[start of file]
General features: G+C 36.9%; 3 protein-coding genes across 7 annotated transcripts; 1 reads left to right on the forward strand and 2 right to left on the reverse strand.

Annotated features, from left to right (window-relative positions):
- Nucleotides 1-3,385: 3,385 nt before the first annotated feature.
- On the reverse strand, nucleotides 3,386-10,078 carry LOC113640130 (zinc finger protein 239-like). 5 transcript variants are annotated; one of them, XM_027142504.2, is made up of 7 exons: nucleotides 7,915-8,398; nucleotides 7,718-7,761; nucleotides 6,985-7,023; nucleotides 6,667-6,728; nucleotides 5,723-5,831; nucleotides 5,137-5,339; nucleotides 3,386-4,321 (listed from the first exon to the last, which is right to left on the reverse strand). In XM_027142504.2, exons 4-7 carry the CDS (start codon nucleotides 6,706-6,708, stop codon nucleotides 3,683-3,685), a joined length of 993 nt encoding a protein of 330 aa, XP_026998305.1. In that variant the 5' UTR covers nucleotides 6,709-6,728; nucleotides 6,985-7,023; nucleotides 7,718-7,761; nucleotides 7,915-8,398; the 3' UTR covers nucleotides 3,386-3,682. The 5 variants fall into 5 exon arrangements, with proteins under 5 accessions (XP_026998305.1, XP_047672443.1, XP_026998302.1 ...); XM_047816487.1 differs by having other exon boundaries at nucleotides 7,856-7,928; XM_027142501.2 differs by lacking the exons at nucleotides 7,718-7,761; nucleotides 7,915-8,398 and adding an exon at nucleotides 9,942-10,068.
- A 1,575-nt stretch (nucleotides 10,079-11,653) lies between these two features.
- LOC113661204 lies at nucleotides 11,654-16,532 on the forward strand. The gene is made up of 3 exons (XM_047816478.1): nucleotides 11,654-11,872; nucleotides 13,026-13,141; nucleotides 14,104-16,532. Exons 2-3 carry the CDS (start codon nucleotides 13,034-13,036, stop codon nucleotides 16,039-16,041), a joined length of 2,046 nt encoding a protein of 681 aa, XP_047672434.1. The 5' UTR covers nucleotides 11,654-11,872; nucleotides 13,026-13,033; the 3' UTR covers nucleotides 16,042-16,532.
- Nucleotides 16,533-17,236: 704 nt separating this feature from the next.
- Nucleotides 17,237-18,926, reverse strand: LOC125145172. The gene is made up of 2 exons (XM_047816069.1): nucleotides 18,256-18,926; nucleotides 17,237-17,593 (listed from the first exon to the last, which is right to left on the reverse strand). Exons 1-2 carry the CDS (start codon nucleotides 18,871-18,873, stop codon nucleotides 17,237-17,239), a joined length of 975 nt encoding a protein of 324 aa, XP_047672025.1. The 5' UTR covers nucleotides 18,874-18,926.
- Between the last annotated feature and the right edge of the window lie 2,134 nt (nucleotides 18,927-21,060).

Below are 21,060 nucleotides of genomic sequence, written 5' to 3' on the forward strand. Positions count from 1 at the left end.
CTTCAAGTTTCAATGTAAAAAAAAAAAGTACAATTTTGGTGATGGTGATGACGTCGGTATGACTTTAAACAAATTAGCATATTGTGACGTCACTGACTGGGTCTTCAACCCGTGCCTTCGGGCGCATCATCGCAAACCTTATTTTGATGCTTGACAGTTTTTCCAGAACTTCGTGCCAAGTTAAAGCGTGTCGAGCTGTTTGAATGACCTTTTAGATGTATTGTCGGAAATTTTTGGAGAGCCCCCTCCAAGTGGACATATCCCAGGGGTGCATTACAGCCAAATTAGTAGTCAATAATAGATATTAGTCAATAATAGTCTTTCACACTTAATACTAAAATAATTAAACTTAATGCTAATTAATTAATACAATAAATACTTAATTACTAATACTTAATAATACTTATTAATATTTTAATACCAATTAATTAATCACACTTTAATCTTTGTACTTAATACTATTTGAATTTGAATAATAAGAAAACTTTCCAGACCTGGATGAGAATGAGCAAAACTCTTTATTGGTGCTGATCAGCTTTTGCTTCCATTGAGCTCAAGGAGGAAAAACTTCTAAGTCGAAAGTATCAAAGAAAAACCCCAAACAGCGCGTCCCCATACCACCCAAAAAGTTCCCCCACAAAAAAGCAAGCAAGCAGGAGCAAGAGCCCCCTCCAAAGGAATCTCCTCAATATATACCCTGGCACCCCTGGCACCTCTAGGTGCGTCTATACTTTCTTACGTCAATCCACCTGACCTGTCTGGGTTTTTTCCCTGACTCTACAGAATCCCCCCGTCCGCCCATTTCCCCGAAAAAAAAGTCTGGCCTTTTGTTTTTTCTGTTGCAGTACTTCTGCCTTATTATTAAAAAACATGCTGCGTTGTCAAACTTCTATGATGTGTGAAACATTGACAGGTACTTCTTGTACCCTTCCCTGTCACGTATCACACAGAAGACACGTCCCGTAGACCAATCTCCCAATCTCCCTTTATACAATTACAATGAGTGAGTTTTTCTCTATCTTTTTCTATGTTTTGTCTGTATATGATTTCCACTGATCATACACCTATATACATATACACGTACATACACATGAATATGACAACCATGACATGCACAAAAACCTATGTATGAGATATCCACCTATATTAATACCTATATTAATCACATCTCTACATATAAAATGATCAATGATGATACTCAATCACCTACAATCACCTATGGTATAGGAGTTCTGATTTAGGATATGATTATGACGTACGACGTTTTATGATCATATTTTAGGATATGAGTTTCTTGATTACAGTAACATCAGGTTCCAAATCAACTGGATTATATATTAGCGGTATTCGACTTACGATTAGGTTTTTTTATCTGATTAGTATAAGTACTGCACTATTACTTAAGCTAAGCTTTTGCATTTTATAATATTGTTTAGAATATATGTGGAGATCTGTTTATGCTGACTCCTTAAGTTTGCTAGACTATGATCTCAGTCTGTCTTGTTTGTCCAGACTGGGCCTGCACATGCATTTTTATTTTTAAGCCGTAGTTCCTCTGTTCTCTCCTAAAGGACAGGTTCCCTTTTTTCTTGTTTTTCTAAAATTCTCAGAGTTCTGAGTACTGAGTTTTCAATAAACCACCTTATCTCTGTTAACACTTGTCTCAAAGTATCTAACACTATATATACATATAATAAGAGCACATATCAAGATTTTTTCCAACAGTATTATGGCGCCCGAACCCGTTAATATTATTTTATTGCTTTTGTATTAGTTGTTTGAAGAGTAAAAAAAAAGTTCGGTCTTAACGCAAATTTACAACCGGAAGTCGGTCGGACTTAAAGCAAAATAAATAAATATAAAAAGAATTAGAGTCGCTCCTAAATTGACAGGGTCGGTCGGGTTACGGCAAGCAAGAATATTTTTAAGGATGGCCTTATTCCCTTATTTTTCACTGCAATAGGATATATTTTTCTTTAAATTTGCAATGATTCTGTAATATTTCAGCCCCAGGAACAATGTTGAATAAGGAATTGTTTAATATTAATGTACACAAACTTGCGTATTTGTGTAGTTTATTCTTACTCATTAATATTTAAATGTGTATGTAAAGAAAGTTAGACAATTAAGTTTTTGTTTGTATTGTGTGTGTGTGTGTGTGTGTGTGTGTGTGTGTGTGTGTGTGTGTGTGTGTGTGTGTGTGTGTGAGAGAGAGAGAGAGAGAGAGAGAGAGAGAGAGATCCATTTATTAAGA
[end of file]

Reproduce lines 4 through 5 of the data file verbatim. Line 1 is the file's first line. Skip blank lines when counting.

- On the reverse strand, nucleotides 3,386-10,078 carry LOC113640130 (zinc finger protein 239-like). 5 transcript variants are annotated; one of them, XM_027142504.2, is made up of 7 exons: nucleotides 7,915-8,398; nucleotides 7,718-7,761; nucleotides 6,985-7,023; nucleotides 6,667-6,728; nucleotides 5,723-5,831; nucleotides 5,137-5,339; nucleotides 3,386-4,321 (listed from the first exon to the last, which is right to left on the reverse strand). In XM_027142504.2, exons 4-7 carry the CDS (start codon nucleotides 6,706-6,708, stop codon nucleotides 3,683-3,685), a joined length of 993 nt encoding a protein of 330 aa, XP_026998305.1. In that variant the 5' UTR covers nucleotides 6,709-6,728; nucleotides 6,985-7,023; nucleotides 7,718-7,761; nucleotides 7,915-8,398; the 3' UTR covers nucleotides 3,386-3,682. The 5 variants fall into 5 exon arrangements, with proteins under 5 accessions (XP_026998305.1, XP_047672443.1, XP_026998302.1 ...); XM_047816487.1 differs by having other exon boundaries at nucleotides 7,856-7,928; XM_027142501.2 differs by lacking the exons at nucleotides 7,718-7,761; nucleotides 7,915-8,398 and adding an exon at nucleotides 9,942-10,068.
- A 1,575-nt stretch (nucleotides 10,079-11,653) lies between these two features.